With their rounded facial disk encircling their large, forward-looking eyes, owls are the most recognizable of birds. Their unique traits also include superb auditory abilities and soft feathers for silent flight. Sharp talons for catching and killing prey and powerful bills for tearing flesh complete their basic characteristics. Most owls are colored in drab shades of brown, buff, and gray, either spotted or streaked, which helps conceal them during daylight hours. Woodland owls tend to be darker, while those of open country are lighter and paler. Thus, the eastern North American race of great horned owl (Bubo virginianus virginianus) is much darker than the pale northern race (B. v. lagophonus) of interior Alaska and the Yukon.Afew smaller owls have rounded, eyelike disks on the back of their head to deter predators. Although once thought to be the nocturnal kin of hawks and eagles, owls are actually most closely related to the frogmouths and nightjars. The similarities between hawks and owls result from the evolutionary convergence of morphological features that facilitate their roles as avian hunters of live animals. The 205 species of owls are a widespread and successful group that occupies virtually all habitats on all continents, from tundra to tropics, and are even found on most oceanic islands. They range in size from the forty-gram sparrow-sized elf owl (Micrathene whitneyi) of the Southwest desert to the formidable eagle owl (Bubo bubo) of Eurasia, which may reach 0.6 meter in length and weigh forty kilograms. All the owls are placed in a single order, the Strigiformes, in which two owl families are recognized. The family Tytonidae includes sixteen species of barn (Tyto sp.), grass, and bay owls (Phodilus sp.), defined by small, dark eyes set in a narrow skull with a heart-shaped facial disk. The other 189 species are loosely grouped in the family Strigidae, all of which have rounded skulls and large, wide-set eyes in a concentric facial disk. Owls of both families arenamedfor their plumage colors or patterns (the tawny owl, Strix aluco, the black-and-white owl, Strix nigrolineata, the spectacled owl, Pulsatrix perspicillata, and the spotted owl, Strix occidentalis), habitats (the barn owl, Tyto alba, and jungle owllet, Glaucidium radiatum), size (great gray owl, Strix nebulosa, and little owl, Athene noctua), power and strength (eagle owls, Bubo sp.), presence of ear tufts (great horned, longeared, Asio otus, and short-eared owls, Asio flammeus), or for their distinctive songs (screech owls, Otus spp., saw-whet owls, Aegolius sp., and barking owl, Ninox connivens). Throughout history, owls have been alternately revered and feared. To the ancient Greeks, the solemn owl was the bird of wisdom and a companion of their warrior goddess, Athena. The Romans attached more ominous signs and portents to the ghostly cries of owls in the night. During the Middle Ages, owls were thought to be the companions of witches and the harbingers of evil and death. Many Native American tribes placed owls on a higher footing. The Arikara Plains Indians had secret owl societies, in which initiates were adorned with facial masks of owl feathers, while the Pimi Indians believed spirits of departed warriors assumed the shape of owls. Thanks to enlightened conservation efforts, owls are at long last recognized as important, interesting, and beneficial birds and all are protected by law.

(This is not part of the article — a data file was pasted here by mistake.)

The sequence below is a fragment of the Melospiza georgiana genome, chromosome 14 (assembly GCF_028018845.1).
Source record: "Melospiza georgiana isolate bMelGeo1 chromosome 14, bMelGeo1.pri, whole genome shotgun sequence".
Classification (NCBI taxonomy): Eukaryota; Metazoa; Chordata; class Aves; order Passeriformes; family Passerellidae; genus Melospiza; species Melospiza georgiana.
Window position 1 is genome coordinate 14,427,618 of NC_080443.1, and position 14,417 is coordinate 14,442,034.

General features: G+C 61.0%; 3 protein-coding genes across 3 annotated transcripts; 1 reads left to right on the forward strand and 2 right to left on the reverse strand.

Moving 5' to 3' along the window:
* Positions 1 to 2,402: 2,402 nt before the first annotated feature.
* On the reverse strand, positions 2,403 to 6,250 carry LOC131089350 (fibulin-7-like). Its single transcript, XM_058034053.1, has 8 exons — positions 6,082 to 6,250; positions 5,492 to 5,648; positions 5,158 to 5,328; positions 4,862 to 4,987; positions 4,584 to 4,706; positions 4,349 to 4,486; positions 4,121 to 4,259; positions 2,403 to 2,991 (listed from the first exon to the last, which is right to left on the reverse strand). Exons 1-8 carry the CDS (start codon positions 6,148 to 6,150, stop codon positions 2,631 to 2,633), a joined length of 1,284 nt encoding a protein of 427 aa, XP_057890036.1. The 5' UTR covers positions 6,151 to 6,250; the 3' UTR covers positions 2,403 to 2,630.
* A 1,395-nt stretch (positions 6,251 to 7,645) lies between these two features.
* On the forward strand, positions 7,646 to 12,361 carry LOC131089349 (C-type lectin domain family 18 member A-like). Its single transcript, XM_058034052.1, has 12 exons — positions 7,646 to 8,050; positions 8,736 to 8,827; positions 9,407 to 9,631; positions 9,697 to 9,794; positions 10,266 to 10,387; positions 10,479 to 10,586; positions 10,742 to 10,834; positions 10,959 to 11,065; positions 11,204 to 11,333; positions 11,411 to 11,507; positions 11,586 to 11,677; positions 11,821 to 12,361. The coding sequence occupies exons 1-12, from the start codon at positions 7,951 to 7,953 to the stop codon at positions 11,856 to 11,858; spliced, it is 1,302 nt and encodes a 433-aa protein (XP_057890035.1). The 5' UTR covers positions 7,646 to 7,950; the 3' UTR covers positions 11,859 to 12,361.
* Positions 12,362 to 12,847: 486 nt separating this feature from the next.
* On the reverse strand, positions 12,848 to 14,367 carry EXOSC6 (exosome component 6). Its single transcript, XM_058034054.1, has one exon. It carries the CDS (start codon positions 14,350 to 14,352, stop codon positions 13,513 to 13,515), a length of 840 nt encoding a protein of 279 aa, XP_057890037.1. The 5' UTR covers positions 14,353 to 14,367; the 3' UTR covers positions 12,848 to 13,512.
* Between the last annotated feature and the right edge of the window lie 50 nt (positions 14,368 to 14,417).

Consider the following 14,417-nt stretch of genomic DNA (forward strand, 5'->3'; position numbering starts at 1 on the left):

Thanks for description - Animal life club